What do aliens have to do with learning to read
by Seb Timpson
The pressure that is put on teachers to administer government initiatives is often a topic of debate. Everyone understands that teachers are under enormous time pressure and many feel the last thing they need is another test to administer and prepare for.
Last weekend, my friend Dan and I joined the Zzish Edtech Hackathon to tackle the challenges created by the latest government test for primary school children, The Phonics Screening Check. This is a compulsory test for Year 1 that was introduced in 2012 and aims to asses a child’s ability to read by decoding words using phonics, rather than relying on their memory of familiar words.
If you didn’t quite understand that, don’t worry. The key problem with the test is that it generates additional work for teachers, as well as creating anxiety in children — they are only 5 or 6 after all. We needed a classroom app that would help teachers save time and allow kids to prepare for the test. Cue Alien Phonics.
Alien Phonics is a mobile app that lets a child practice for the test independently of the teacher. Basically it does what a teacher does — it instructs, listens and gives feedback. It uses voice recognition to allow the child to read words out loud and then gives feedback on how well they read.
Over the weekend we planned a number of games, and built one for a demo, the Tongue Twister Challenge. You can see from the screenshot below that it isn’t pretty, but we successfully demonstrated the ‘child’ (Dan as the most childish stepped in to demo) creating his own tongue twister, attempting to read the tongue twister, and being given a score showing how well he did. Being able to recognise and score a reading attempt in this way is, we believe, unique and opens up a tremendous opportunity for independent learning.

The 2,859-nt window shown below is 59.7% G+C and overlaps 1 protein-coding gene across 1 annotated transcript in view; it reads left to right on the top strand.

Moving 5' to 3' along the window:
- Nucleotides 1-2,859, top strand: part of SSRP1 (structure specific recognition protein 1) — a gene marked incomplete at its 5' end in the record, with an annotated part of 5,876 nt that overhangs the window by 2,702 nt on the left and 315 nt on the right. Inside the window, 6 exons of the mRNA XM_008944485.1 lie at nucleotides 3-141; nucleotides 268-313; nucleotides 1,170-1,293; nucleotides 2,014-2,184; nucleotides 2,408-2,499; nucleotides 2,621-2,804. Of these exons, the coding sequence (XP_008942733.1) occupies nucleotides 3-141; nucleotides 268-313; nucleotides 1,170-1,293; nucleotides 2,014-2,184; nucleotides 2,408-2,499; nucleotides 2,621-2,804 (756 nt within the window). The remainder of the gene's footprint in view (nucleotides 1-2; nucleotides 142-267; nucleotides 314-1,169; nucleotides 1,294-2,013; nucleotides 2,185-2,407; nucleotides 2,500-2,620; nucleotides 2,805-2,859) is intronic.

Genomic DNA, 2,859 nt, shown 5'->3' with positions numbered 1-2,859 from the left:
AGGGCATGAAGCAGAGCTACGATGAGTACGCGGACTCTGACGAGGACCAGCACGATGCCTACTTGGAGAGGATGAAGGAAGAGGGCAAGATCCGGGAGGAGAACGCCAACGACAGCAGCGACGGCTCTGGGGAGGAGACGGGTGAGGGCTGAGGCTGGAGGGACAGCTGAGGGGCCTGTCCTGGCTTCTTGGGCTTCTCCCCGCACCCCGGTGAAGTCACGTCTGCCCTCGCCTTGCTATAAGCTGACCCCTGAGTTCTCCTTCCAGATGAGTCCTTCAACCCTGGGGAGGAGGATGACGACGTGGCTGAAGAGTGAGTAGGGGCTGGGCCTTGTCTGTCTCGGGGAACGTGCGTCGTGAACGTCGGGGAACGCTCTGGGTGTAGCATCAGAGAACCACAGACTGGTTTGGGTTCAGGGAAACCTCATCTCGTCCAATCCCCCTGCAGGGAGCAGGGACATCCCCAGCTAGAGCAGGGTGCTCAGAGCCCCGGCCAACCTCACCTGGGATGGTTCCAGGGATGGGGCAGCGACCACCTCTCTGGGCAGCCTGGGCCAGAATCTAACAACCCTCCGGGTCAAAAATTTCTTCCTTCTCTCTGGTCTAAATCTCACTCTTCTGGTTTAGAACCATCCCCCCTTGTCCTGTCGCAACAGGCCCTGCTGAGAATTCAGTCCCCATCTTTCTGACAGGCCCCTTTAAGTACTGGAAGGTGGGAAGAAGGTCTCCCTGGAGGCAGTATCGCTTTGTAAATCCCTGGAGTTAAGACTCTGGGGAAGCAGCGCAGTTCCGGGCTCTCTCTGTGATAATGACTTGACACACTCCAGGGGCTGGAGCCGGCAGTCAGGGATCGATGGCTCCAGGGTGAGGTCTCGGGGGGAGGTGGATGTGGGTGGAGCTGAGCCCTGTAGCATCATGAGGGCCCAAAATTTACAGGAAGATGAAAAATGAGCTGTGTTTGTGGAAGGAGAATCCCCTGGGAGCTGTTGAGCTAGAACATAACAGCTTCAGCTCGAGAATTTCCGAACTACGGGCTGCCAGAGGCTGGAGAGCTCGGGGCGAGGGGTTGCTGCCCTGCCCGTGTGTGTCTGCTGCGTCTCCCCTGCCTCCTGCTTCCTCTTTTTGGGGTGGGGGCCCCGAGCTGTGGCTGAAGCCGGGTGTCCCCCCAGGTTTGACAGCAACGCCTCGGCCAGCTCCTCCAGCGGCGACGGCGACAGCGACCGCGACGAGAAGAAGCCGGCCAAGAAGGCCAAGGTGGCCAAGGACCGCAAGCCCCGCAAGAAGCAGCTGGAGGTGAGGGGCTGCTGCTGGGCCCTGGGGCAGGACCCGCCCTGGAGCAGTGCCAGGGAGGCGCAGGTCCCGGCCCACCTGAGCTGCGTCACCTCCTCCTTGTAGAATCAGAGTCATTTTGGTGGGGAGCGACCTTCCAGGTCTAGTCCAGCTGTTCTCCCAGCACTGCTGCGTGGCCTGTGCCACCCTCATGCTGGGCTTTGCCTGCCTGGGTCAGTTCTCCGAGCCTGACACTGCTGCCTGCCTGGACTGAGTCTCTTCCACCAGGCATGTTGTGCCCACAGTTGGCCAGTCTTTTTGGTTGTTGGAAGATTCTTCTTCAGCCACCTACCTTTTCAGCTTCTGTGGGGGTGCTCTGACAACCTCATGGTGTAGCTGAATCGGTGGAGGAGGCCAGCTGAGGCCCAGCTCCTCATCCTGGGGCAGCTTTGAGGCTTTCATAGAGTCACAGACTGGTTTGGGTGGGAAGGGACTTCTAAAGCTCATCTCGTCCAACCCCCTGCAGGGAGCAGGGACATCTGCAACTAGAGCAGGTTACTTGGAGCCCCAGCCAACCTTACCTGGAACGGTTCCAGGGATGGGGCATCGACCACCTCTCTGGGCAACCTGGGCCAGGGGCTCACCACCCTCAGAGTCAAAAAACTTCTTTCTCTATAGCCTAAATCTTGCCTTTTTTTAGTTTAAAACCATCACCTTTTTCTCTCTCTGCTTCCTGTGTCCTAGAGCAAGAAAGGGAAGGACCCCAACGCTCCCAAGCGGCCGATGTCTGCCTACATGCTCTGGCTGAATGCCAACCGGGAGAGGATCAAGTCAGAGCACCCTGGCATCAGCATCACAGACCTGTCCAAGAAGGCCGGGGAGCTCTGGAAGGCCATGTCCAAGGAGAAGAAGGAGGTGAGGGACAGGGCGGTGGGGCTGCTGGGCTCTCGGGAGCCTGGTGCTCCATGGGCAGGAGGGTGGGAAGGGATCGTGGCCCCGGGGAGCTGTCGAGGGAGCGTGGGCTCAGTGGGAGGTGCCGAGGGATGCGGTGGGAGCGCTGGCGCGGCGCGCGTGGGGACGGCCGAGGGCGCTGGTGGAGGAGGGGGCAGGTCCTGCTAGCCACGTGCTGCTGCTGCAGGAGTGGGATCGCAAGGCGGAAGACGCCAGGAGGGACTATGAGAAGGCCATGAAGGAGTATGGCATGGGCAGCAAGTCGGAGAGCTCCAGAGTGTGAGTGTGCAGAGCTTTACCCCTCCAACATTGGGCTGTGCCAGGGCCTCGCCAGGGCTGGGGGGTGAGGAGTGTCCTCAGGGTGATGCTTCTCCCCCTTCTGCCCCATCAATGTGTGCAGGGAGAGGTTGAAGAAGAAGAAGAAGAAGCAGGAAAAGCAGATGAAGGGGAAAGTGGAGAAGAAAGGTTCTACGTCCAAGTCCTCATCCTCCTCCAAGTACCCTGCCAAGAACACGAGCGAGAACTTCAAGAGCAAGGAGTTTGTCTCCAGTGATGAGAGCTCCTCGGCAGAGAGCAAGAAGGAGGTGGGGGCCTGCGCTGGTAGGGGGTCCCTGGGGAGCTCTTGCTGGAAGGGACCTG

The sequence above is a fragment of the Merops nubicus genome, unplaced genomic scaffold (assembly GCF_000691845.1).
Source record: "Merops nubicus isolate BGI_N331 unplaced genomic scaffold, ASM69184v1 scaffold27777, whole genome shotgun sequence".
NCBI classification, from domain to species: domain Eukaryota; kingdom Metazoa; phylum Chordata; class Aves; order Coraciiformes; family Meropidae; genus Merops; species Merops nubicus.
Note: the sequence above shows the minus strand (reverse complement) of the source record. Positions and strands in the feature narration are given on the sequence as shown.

So why aliens? Well, firstly, children love aliens! And also, one of the quirks of the test is that it introduces pseudo or ‘alien’ words to read, the idea being that if a child can read these words they must be decoding. Aliens also allow for a lot of design opportunities. (See screenshot below)
Enough about aliens, let me tell you about the hackathon itself. Well, we won, which was obviously amazing, and the organisers Zzish (good alien name by the way) did a fantastic job. This was their first hackathon, but they clearly understand what makes a good one. There was a good mix of skills to form the teams and we had the help of some fantastic young talent. The organisers provided a steady supply of mentors to bounce ideas off and get feedback from and, most importantly, a set of prizes that shows they understand what a startup needs to get, well, started.
As winners we get £5k of development time to get the app to a decent MVP stage, we get mentoring from some highly experienced people and, most exciting of all, Zzish will promote the app to their users in 118 countries. This will give us a tremendous opportunity to validate the idea with real customers.
And what of the future? Well, although this app has a narrow focus, it is a great little beachhead market and with the help of the Alien Phonics team formed during the hackathon we are going to build it. More importantly though, Dan and I believe that a business built on intelligent tutoring apps that use natural language processing to allow children to learn independently is a huge opportunity. Not to mention the wider global market of teaching English as a foreign language, which has opportunities in some very big markets like India and China.
Thanks to a great team for making it happen. Agnes, Wen, Amin, George and Tim.